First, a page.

Since the Puritans laid the foundations for Boston, the capital of Massachusetts has been a cultural epicenter. Thanks to the Boston Common, which fostered a sense of community and independent thought, the historic city was well-placed to establish itself as arguably the most important city in US history.
From the North End to Back Bay and Cambridge, Boston is lathered with historic buildings, streets and green spaces. Each tell the tale of rebellious gatherings, of Paul Revere crossing the Charles River, hundreds of years of graduations in Harvard Yard and the rise of Italian influence within North End.
In keeping with its community tradition, so many of things to do in Boston are free to visit. A highlight of which is the Freedom Trail. This is an illustrious 2.5-mile journey through time and architecture that connects some the best budget-friendly and memorable attractions in Boston.
Read on to see what other Boston highlights you can experience without hurting the budget.
16. Bunker Hill Monument
The second-last stop on the Freedom Trail is the first major battle in Boston during the Revolutionary War. The Bunker Hill Monument marks the spot where Colonel William Prescott led his rag-tag band of Provincial soldiers and defied the odds.
The army stood toe to toe with the Redcoats. Over two of the battle’s three waves, they sent the British back down towards the Charles River. Inflicting injury or death on almost half of the Redcoats army of 2,400.
The third wave would prove too much for the inexperienced fleet. However, the result proved to inspire them to greater heights while signaling the beginning of the end of the British occupation.
Today, the Bunker Hill Monument is a striking 221-foot obelisk completed in 1842 and a place of learning and reflection.
15. Boston Public Library
In the eye-catching Copley Square, the Boston Public Library goes beyond being a literary refuge. The building itself is a star attraction, offering memorable Renaissance Revival architecture, towering archways, and large glistening windows.
The facade draws you in. But it’s the duo of stone lions that stand tall at the main entrance that will stick in your memory. From there, wander inside the library’s sprawling lobby. Beyond is Bates Hall home to a 50-foot barrel-arched ceiling spanning into the distance.
Daily free tours take you by these highlights while exploring the many murals including the stunning Triumph of Religion that reside in the library.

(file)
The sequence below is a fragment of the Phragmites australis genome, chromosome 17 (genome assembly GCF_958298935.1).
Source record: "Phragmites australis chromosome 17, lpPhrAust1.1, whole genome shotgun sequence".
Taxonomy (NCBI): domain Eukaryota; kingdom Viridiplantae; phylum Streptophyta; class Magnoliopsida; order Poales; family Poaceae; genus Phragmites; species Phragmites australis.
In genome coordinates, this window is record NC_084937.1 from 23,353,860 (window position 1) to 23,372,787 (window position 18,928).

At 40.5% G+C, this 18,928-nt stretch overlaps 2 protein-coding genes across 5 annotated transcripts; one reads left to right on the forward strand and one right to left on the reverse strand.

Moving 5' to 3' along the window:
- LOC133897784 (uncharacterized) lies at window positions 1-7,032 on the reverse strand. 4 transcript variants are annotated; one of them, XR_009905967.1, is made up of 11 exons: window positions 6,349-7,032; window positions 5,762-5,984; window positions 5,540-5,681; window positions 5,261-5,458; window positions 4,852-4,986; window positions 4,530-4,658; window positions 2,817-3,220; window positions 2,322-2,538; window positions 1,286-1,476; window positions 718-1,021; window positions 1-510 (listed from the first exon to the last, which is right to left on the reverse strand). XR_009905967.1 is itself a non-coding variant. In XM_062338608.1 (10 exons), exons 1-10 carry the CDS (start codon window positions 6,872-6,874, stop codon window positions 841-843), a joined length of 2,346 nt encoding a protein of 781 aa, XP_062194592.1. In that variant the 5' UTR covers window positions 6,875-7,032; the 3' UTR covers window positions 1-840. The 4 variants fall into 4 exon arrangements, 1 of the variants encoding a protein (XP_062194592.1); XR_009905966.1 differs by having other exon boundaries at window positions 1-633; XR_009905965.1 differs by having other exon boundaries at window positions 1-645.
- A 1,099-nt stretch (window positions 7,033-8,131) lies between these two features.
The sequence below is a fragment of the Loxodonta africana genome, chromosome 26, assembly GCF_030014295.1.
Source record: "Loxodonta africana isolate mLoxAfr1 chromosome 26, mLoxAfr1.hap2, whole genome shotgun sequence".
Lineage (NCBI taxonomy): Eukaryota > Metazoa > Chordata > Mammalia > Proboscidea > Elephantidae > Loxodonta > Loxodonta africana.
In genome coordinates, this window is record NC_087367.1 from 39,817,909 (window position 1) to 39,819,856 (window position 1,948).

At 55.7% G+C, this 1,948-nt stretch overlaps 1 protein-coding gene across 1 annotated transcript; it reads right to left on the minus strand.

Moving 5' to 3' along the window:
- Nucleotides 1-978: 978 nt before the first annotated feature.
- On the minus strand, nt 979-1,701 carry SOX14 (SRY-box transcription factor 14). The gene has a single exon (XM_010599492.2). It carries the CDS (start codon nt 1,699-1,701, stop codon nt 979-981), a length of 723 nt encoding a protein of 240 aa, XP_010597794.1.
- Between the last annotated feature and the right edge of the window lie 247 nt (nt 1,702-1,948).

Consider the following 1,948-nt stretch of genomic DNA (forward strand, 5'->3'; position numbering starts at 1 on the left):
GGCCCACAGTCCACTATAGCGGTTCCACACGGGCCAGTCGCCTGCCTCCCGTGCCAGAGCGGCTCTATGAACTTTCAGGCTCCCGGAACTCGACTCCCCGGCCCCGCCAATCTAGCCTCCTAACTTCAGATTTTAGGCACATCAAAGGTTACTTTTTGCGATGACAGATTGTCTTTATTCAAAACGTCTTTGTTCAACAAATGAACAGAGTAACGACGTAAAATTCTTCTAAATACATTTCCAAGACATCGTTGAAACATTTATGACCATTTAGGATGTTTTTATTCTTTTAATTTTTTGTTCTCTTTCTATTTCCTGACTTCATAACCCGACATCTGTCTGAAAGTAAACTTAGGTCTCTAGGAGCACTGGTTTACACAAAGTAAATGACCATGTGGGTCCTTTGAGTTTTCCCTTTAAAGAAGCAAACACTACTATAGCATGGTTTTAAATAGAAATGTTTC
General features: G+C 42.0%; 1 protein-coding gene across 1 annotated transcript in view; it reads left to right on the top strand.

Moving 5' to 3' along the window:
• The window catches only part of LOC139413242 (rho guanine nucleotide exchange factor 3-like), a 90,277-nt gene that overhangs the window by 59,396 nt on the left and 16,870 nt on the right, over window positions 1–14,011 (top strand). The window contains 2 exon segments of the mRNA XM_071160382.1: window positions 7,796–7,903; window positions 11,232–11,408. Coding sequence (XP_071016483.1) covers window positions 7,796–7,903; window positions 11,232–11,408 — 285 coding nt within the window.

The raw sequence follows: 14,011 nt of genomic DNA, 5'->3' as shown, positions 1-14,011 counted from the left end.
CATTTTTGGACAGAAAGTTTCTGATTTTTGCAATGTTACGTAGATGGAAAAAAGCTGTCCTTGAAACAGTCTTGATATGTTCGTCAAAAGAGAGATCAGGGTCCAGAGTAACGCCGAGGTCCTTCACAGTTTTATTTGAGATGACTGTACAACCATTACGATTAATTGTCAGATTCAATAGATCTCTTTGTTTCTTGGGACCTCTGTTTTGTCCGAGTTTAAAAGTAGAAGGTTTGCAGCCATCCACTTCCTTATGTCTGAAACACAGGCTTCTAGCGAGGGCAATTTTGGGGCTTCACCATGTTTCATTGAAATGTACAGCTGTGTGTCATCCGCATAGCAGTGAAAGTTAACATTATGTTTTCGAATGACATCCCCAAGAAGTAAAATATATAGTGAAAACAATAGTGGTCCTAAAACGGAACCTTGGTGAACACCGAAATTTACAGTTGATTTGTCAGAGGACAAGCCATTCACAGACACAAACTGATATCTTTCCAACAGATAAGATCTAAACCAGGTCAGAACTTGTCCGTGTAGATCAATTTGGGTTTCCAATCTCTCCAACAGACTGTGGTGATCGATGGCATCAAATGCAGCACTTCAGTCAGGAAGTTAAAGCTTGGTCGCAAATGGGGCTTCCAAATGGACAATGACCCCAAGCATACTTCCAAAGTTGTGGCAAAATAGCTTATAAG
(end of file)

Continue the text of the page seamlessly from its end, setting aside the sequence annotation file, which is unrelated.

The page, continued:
14. North End
Have an appetite for food and history? Those two go together like wine and cheese in Boston’s North End. The North End was one of Boston’s original neighborhoods and has long been a hotbed for immigration.
It’s here Paul Revere, whose historic home is the oldest living residence in Boston, lived with any one of his 16 children. He bucked the trend, staying in the North End as the city’s elite moved blocks away to Beacon Hill.
The movement ushered in a new era, beginning the city’s storied Irish connection and eventually a wave of Italian denizens. In the last 120 years, the North End has become Little Italy, home to mouthwatering cuisine, the famous Mike’s Pastry, and the best coffee in town.
13. Massachusetts State House
Set in beautiful Beacon Hill, the Massachusetts State House is as much a celebration as a place of government. Once John Hancock’s cow pasture, the State House replaced the “Old State House” in 1798. This was a direct reaction to winning the Revolutionary War.
Designed by Charles Bulfinch, with inspiration from Sam Adams and Paul Revere, the building is a grandiose celebration of the city’s prominent role. From different parts of Boston, including Cambridge, you can spot the lavish golden dome, shining under the sunlight atop Beacon Hill.
Visitors can explore the intricacy of the architecture and its history on a free tour.
12. Beacon Hill
There’s no better place to get lost in Boston than within its gorgeous Beacon Hill neighborhood. On the edge of the Common and Public Garden, Beacon Hill is lavished with stunning brownstones and townhouses. Boston Ivy grows upon the rich red brick, inviting you along the cobblestone streets punctuated by sparkling lampposts.